In the ‘30s, the US dollar was still backed by gold. Gold was the Fed’s asset, the US dollar its liability. Today, the US dollar is backed by US Treasuries. Therefore, “to insist upon a rigorous deflation” is to repudiate the US Treasury notes. We can now see the implications of such repudiation, but we have written enough for today. We will elaborate more on this topic, in our next letter.
Argentina,banking union,bund,Bundesbank,corporate finance,debt,deflation,ECB,EFSF,ESM,EU,European Central Bank,Fed,FOMC,Rothbard,stocks,Target 2,US Treasuries,yield,“America’s Great Depression”
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Published on November 29th 2010
Please, click here to read this article in pdf format: november-29-2010 We start the week with three main themes, plus the absence of one. Indeed, yesterday the EU/IMF disclosed the “85 Milliarden Euro Rettungspaket für Irland”. So far, this is to the best of our understanding, what has been agreed to: -In terms of sources, [...]
Please, click here to read this article in pdf format: november-29-2010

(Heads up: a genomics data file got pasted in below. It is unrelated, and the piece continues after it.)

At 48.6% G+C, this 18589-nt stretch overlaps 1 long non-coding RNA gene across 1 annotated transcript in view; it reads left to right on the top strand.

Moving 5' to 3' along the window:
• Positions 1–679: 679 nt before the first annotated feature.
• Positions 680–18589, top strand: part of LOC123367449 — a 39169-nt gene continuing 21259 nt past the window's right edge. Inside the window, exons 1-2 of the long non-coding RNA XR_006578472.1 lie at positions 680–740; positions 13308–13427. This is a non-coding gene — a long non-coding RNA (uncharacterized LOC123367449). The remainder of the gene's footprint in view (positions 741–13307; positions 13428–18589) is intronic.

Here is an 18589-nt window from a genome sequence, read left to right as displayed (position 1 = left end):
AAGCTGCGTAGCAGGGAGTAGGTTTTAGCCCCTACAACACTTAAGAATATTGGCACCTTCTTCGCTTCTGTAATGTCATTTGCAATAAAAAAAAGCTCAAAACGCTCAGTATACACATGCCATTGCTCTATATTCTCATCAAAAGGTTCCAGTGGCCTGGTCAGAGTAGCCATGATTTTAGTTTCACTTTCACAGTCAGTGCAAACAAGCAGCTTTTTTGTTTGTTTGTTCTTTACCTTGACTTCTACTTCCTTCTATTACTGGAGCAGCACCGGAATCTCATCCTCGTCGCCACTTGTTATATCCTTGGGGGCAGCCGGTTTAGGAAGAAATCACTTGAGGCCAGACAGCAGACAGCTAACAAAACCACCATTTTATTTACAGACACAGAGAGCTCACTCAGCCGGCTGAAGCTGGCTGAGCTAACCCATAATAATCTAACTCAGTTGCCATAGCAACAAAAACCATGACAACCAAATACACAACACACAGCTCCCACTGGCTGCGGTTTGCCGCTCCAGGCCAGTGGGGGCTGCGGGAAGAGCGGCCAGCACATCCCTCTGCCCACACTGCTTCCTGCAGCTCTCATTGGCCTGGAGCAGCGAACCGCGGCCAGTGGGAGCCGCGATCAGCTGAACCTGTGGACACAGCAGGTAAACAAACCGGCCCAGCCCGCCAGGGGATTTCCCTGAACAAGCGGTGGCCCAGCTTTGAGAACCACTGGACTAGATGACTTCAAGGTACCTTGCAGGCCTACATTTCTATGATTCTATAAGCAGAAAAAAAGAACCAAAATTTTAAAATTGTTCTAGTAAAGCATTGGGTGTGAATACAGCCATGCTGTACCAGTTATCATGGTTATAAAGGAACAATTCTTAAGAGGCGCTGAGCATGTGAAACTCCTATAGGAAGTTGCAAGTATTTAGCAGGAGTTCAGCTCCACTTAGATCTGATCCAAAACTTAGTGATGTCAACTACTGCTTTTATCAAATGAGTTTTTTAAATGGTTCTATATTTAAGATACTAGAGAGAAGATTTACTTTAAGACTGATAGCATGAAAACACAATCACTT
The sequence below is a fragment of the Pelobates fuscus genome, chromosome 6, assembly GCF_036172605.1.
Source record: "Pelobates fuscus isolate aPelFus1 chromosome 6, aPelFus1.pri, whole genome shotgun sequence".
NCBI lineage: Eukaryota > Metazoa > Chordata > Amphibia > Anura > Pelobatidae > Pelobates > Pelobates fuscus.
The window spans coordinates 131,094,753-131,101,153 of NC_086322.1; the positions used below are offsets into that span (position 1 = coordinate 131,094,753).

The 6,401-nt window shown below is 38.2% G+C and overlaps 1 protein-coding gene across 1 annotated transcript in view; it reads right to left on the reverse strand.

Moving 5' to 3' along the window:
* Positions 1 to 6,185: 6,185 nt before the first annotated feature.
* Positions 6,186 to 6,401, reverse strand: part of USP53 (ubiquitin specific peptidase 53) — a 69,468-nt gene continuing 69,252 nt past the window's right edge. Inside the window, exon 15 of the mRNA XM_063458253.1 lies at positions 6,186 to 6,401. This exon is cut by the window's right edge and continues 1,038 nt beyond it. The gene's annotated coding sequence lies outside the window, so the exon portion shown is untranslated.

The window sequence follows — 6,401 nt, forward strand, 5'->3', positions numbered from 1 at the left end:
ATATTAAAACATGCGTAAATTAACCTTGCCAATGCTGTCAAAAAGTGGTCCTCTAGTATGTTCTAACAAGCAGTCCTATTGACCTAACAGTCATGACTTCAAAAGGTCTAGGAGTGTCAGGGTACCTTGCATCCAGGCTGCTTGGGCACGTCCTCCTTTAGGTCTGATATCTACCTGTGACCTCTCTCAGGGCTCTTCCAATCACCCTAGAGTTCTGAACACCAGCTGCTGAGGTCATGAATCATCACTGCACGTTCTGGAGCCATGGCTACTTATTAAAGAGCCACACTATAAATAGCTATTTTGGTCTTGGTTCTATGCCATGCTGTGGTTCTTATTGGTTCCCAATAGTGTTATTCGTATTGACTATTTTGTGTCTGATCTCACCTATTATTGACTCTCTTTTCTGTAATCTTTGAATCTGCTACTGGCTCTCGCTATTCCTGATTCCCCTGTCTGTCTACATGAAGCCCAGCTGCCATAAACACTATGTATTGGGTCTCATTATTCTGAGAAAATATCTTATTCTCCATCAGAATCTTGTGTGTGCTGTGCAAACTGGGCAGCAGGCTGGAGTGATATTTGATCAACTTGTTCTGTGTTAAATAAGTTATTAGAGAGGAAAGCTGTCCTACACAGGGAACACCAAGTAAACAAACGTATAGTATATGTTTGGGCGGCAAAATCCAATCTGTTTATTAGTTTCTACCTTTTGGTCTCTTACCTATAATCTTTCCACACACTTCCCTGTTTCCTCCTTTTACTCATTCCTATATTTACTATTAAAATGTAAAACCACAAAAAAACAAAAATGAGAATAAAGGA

We start the week with three main themes, plus the absence of one. Indeed, yesterday the EU/IMF disclosed the “85 Milliarden Euro Rettungspaket für Irland”. So far, this is to the best of our understanding, what has been agreed to:
-In terms of sources, das Paket will consist of EUR17.5BN contributed by Ireland + EUR22.5BN contributed by the IMF + EUR22.5BN contributed by the European Financial Stabilisation Mechanism + EUR17.7BN by the European Financial Stability Facility + EUR3.8BN in bilateral loans from the UK + EUR1BN in bilateral loans fra Sverige og Danmark.
We note that the sources of the EUR17.5BN Irish support will be Irish Treasury (yes, I know…) and the National Pension Reserve Fund (no different than what Kirchner did in Argentina a few years ago, when the private pension funds were nationalized and put to good use financing the federal fiscal deficit).